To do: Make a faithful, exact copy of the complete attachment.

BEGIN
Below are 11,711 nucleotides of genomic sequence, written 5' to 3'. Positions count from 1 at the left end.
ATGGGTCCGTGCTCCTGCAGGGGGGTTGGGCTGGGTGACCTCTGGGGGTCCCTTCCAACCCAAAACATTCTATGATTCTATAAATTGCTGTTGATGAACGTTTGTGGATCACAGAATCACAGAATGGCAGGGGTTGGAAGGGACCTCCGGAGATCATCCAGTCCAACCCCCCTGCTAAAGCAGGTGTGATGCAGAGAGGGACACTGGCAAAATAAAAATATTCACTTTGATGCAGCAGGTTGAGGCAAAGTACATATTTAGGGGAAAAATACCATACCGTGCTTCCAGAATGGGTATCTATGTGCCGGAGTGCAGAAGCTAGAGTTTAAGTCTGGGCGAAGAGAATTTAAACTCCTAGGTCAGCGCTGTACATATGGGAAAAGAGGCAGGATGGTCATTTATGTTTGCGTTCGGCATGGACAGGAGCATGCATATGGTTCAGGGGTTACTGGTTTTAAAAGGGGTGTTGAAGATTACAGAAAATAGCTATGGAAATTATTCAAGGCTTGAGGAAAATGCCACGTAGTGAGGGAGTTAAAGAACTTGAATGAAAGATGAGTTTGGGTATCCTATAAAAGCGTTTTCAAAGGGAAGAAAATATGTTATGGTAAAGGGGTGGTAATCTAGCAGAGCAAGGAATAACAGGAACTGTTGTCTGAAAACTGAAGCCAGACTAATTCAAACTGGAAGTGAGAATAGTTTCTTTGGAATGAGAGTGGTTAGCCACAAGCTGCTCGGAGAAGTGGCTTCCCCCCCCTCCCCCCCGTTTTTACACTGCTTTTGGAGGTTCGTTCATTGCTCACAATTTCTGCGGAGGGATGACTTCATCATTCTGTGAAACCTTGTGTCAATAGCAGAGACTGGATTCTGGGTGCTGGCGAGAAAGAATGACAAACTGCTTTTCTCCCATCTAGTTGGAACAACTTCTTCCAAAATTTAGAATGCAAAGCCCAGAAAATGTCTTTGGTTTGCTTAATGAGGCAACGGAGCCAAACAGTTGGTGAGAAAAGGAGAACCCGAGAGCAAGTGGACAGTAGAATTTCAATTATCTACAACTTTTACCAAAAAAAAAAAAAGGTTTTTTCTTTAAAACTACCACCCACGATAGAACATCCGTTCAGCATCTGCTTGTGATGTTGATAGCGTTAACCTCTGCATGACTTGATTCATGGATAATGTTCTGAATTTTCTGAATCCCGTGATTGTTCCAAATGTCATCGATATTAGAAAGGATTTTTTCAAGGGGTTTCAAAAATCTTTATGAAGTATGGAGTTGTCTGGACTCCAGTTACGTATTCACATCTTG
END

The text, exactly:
Below are 11,711 nucleotides of genomic sequence, written 5' to 3'. Positions count from 1 at the left end.
ATGGGTCCGTGCTCCTGCAGGGGGGTTGGGCTGGGTGACCTCTGGGGGTCCCTTCCAACCCAAAACATTCTATGATTCTATAAATTGCTGTTGATGAACGTTTGTGGATCACAGAATCACAGAATGGCAGGGGTTGGAAGGGACCTCCGGAGATCATCCAGTCCAACCCCCCTGCTAAAGCAGGTGTGATGCAGAGAGGGACACTGGCAAAATAAAAATATTCACTTTGATGCAGCAGGTTGAGGCAAAGTACATATTTAGGGGAAAAATACCATACCGTGCTTCCAGAATGGGTATCTATGTGCCGGAGTGCAGAAGCTAGAGTTTAAGTCTGGGCGAAGAGAATTTAAACTCCTAGGTCAGCGCTGTACATATGGGAAAAGAGGCAGGATGGTCATTTATGTTTGCGTTCGGCATGGACAGGAGCATGCATATGGTTCAGGGGTTACTGGTTTTAAAAGGGGTGTTGAAGATTACAGAAAATAGCTATGGAAATTATTCAAGGCTTGAGGAAAATGCCACGTAGTGAGGGAGTTAAAGAACTTGAATGAAAGATGAGTTTGGGTATCCTATAAAAGCGTTTTCAAAGGGAAGAAAATATGTTATGGTAAAGGGGTGGTAATCTAGCAGAGCAAGGAATAACAGGAACTGTTGTCTGAAAACTGAAGCCAGACTAATTCAAACTGGAAGTGAGAATAGTTTCTTTGGAATGAGAGTGGTTAGCCACAAGCTGCTCGGAGAAGTGGCTTCCCCCCCCTCCCCCCCGTTTTTACACTGCTTTTGGAGGTTCGTTCATTGCTCACAATTTCTGCGGAGGGATGACTTCATCATTCTGTGAAACCTTGTGTCAATAGCAGAGACTGGATTCTGGGTGCTGGCGAGAAAGAATGACAAACTGCTTTTCTCCCATCTAGTTGGAACAACTTCTTCCAAAATTTAGAATGCAAAGCCCAGAAAATGTCTTTGGTTTGCTTAATGAGGCAACGGAGCCAAACAGTTGGTGAGAAAAGGAGAACCCGAGAGCAAGTGGACAGTAGAATTTCAATTATCTACAACTTTTACCAAAAAAAAAAAAAGGTTTTTTCTTTAAAACTACCACCCACGATAGAACATCCGTTCAGCATCTGCTTGTGATGTTGATAGCGTTAACCTCTGCATGACTTGATTCATGGATAATGTTCTGAATTTTCTGAATCCCGTGATTGTTCCAAATGTCATCGATATTAGAAAGGATTTTTTCAAGGGGTTTCAAAAATCTTTATGAAGTATGGAGTTGTCTGGACTCCAGTTACGTATTCACATCTTG